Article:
Prince Charles Scammed: 'The Biggest Counterfeit Art Scandal in Royal Family History'

A counterfeit artist scammed Prince Charles in what is now a large Royal scandal. Some background: The Dumfries House is an estate in Ayrshire, Scotland, and in 2007, Prince Charles bought the estate via a consortium he chairs. Well-known art scammer Tony Tetro now claims he painted three works that are hung in the Dumfries House. One is a reproduction of a Claude Monet waterlily painting, while another is a Picasso. The three paintings together are valued at 104 million pounds.

“It’s the biggest counterfeit art scandal in Royal Family history,” Royal expert Erin Hill said.

Prince Charles is not the only Royal sibling dealing with a scandal

Prince Charles isn’t the only Royal family member embroiled in scandal. Charles’ foundation’s counterfeit art pales in comparison to the claims against his brother, Prince Andrew. He’s been caught up in the Jeffery Epstein fiasco.

Epstein, the now-deceased sex offender, was accused of trafficking underage girls, and authorities arrested Epstein in July 2019. According to the allegations, Epstein’s victims were trafficked to politicians and business executives. Virginia Roberts Giuffre, a victim of Epstein’s, testified that Prince Andrew was one of the men she was ordered to provide sexual favors for, NBC News reported. Prince Andrew has denied the allegations.

The Prince of Wales, age 71, scammed by an American painter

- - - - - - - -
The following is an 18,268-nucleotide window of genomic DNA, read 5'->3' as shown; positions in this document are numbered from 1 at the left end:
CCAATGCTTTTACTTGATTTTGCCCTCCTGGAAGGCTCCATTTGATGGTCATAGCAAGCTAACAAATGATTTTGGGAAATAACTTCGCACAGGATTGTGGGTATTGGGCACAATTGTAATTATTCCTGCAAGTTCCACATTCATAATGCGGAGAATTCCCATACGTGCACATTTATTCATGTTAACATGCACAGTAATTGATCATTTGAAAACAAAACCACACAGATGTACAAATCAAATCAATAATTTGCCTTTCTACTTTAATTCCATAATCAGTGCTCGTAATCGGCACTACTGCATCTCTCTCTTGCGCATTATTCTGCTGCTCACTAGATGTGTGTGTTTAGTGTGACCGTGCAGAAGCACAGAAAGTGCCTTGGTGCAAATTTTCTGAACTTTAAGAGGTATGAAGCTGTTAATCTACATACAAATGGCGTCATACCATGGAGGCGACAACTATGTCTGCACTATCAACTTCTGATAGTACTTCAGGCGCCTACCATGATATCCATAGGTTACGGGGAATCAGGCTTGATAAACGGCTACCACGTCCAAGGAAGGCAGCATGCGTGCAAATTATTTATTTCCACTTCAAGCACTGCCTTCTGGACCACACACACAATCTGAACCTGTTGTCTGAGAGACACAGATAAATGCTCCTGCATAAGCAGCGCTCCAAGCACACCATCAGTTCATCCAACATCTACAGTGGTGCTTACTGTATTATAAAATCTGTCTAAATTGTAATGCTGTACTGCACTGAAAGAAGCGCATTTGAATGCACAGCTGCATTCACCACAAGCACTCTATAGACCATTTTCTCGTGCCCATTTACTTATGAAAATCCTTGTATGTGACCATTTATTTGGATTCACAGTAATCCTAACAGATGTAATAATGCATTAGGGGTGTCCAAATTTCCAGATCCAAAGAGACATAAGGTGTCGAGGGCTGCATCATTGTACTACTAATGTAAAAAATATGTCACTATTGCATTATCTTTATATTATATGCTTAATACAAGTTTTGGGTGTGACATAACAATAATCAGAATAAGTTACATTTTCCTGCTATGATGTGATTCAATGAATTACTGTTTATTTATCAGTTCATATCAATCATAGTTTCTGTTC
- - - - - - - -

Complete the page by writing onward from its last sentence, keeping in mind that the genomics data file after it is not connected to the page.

Prince Charles, the eldest son of Queen Elizabeth II, is a huge fan of the arts. He has a large collection of work in the Painting Room at Dumfries House. Three of them, however, are apparently counterfeit reproductions.

“It just so happens that his foundation accepted some artworks that were, we now know, forged by American painter Tony Tetro,” Royal expert Erin Hill told People magazine. However, the fault can’t be traced back to Prince Charles himself.

“He has found himself in the middle of this and it has nothing to do with anything he has done,” Hill of the Prince of Wales. “The artworks were on loan to his charity foundation, on display at his estate in Scotland.”

The American artist admitted to his crimes.

“Tony Tetro has since come forward and said he actually forged these pieces,” Hill reported.

Prince Charles’ foundation reportedly “accepted these works in good faith” because the organization itself didn’t “authenticate these pieces of art.” Instead, the paintings were deemed legitimate elsewhere.

“The Monet was actually authenticated by a prestigious institute in Paris, so it didn’t get noticed by them,” the Royal expert said.

Prince Charles uses his net worth to help young artists

Prince Charles also paints himself–exclusively, Vanity Fair reports, in watercolor. He has called himself an “enthusiastic amateur.”

Prince Charles is one of Britain’s most successful living artists. The Royal Academy displayed one of his paintings in their 1987 summer exhibition–and there was no favoritism involved, considering the Prince of Wales submitted his work anonymously. He reportedly does not sell his original pieces of art, only copies. Still, Prince Charles has made millions selling his watercolors, but doesn’t take a dime to himself. All the money goes straight to his charity.

Hill told People that while “Charles is an amateur painter himself,” he is not involved in his foundation’s selection or authentification process. He does, however, provide charity for up-and-coming artists.

Earlier this year, the Prince of Wales announced the construction of a Dumfries House “hub” for artists to find “inspiration and solace.” The estate will provide two cottages and access to an art studio. 

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